By learn­ing from oth­ers’ mis­takes, CUS may be in a po­si­tion to make real strides for­ward in dig­i­tal wal­lets, de­spite lack­lus­ter adop­tion rates seen in this space thus far.

Credit Union Journal - - Contents - BY W.B. KING

Credit unions — along with con­sumers — haven’t widely em­braced mo­bile wal­lets, but con­sumer at­ti­tudes are chang­ing quickly. Here’s how credit unions can still get in the game be­fore it’s too late.

THE MO­BILE WAL­LET MAR­KET HAS evolved rapidly, with large banks and tech com­pa­nies sprint­ing ahead of what smaller in­sti­tu­tions can do. But in the process, those com­pa­nies have made count­less mis­takes that credit unions can learn from and over­come.

Ac­cord­ing to First An­napo­lis Con­sult­ing’s March 2017 re­port, “Study of Mo­bile Bank­ing & Pay­ments,” less than one in 10 of study’s 1,514 banked smart­phone users said they had an is­suer wal­let. The most fre­quent is­suers cited were Chase and Cap­i­tal One banks. The good news for credit unions is that 65 per­cent of re­spon­dents said they wanted one pay­ment app on their phone pro­vided by their fi­nan­cial in­sti­tu­tion.


When asked what non-tra­di­tional pay­ment method they would use, 13 per­cent said Ap­ple Pay, four per­cent said An­droid Pay and three per­cent noted Sam­sung Pay. Re­spon­dents pre­ferred tra­di­tional providers, such as their fi­nan­cial in­sti­tu­tion, 48 per­cent of the time.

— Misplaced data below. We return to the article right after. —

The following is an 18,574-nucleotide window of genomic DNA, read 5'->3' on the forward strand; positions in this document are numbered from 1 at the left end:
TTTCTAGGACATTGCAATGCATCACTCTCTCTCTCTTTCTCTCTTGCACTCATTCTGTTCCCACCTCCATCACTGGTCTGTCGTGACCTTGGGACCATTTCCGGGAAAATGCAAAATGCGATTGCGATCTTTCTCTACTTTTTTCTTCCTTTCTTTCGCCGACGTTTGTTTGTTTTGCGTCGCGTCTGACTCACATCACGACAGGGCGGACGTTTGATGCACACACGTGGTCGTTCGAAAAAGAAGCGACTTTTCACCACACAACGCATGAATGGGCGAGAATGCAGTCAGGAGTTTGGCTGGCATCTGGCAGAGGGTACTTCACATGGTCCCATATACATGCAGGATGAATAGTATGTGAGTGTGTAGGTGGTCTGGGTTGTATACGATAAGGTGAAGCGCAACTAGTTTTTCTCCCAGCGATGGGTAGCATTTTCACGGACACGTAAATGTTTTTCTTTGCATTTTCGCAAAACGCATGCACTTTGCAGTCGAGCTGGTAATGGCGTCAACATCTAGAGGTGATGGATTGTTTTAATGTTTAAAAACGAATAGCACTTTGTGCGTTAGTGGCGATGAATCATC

“With mo­bile wal­lets, the Ap­ple Pays and Sam­sung Pays of the world, the fu­ture is un­clear,” said NCR Cor­po­ra­tion Fi­nan­cial Ser­vices Di­vi­sion Vice Pres­i­dent and Gen­eral Man­ager, Pay­ments, Steve No­galo. “The adop­tion has been lack­lus­ter, as we all know.”

But the strong pref­er­ence for a tra­di­tional fi­nan­cial in­sti­tu­tion to take the lead could sug­gest a silver lin­ing be­hind that lack­lus­ter per­for­mance.

If credit union lead­ers de­ter­mine a mo­bile wal­let of­fer­ing is im­por­tant to the CU’S over­all pay­ment strat­egy, ex­ec­u­tives should dif­fer­en­ti­ate its CU’S mo­bile wal­let from what is in the mar­ket­place, Strate­gic Re­source Man­age­ment EVP Michael Carter said.